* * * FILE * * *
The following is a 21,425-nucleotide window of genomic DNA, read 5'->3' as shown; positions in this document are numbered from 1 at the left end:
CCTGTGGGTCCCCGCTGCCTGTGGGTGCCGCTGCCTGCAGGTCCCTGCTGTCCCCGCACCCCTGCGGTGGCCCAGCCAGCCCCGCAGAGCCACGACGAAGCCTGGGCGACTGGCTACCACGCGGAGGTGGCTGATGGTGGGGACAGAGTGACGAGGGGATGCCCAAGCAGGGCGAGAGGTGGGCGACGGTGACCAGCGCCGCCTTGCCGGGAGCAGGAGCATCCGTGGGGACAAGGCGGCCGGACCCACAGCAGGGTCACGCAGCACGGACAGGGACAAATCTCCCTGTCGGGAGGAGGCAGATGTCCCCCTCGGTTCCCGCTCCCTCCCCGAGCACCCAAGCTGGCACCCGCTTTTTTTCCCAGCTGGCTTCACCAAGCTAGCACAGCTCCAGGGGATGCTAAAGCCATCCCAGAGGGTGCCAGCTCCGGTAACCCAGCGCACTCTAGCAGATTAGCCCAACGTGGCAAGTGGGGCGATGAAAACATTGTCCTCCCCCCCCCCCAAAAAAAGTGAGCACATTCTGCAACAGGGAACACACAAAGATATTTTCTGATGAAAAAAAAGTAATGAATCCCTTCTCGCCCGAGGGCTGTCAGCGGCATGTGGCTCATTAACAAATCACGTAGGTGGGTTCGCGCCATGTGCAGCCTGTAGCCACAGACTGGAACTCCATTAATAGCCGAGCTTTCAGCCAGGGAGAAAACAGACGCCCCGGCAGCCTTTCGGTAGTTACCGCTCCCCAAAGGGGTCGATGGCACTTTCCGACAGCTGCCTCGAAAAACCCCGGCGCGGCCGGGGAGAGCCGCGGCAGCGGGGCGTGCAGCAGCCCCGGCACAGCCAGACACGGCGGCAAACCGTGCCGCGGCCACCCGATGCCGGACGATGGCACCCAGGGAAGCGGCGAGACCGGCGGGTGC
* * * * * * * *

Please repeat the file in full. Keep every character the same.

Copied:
The following is a 21,425-nucleotide window of genomic DNA, read 5'->3' as shown; positions in this document are numbered from 1 at the left end:
CCTGTGGGTCCCCGCTGCCTGTGGGTGCCGCTGCCTGCAGGTCCCTGCTGTCCCCGCACCCCTGCGGTGGCCCAGCCAGCCCCGCAGAGCCACGACGAAGCCTGGGCGACTGGCTACCACGCGGAGGTGGCTGATGGTGGGGACAGAGTGACGAGGGGATGCCCAAGCAGGGCGAGAGGTGGGCGACGGTGACCAGCGCCGCCTTGCCGGGAGCAGGAGCATCCGTGGGGACAAGGCGGCCGGACCCACAGCAGGGTCACGCAGCACGGACAGGGACAAATCTCCCTGTCGGGAGGAGGCAGATGTCCCCCTCGGTTCCCGCTCCCTCCCCGAGCACCCAAGCTGGCACCCGCTTTTTTTCCCAGCTGGCTTCACCAAGCTAGCACAGCTCCAGGGGATGCTAAAGCCATCCCAGAGGGTGCCAGCTCCGGTAACCCAGCGCACTCTAGCAGATTAGCCCAACGTGGCAAGTGGGGCGATGAAAACATTGTCCTCCCCCCCCCCCAAAAAAAGTGAGCACATTCTGCAACAGGGAACACACAAAGATATTTTCTGATGAAAAAAAAGTAATGAATCCCTTCTCGCCCGAGGGCTGTCAGCGGCATGTGGCTCATTAACAAATCACGTAGGTGGGTTCGCGCCATGTGCAGCCTGTAGCCACAGACTGGAACTCCATTAATAGCCGAGCTTTCAGCCAGGGAGAAAACAGACGCCCCGGCAGCCTTTCGGTAGTTACCGCTCCCCAAAGGGGTCGATGGCACTTTCCGACAGCTGCCTCGAAAAACCCCGGCGCGGCCGGGGAGAGCCGCGGCAGCGGGGCGTGCAGCAGCCCCGGCACAGCCAGACACGGCGGCAAACCGTGCCGCGGCCACCCGATGCCGGACGATGGCACCCAGGGAAGCGGCGAGACCGGCGGGTGC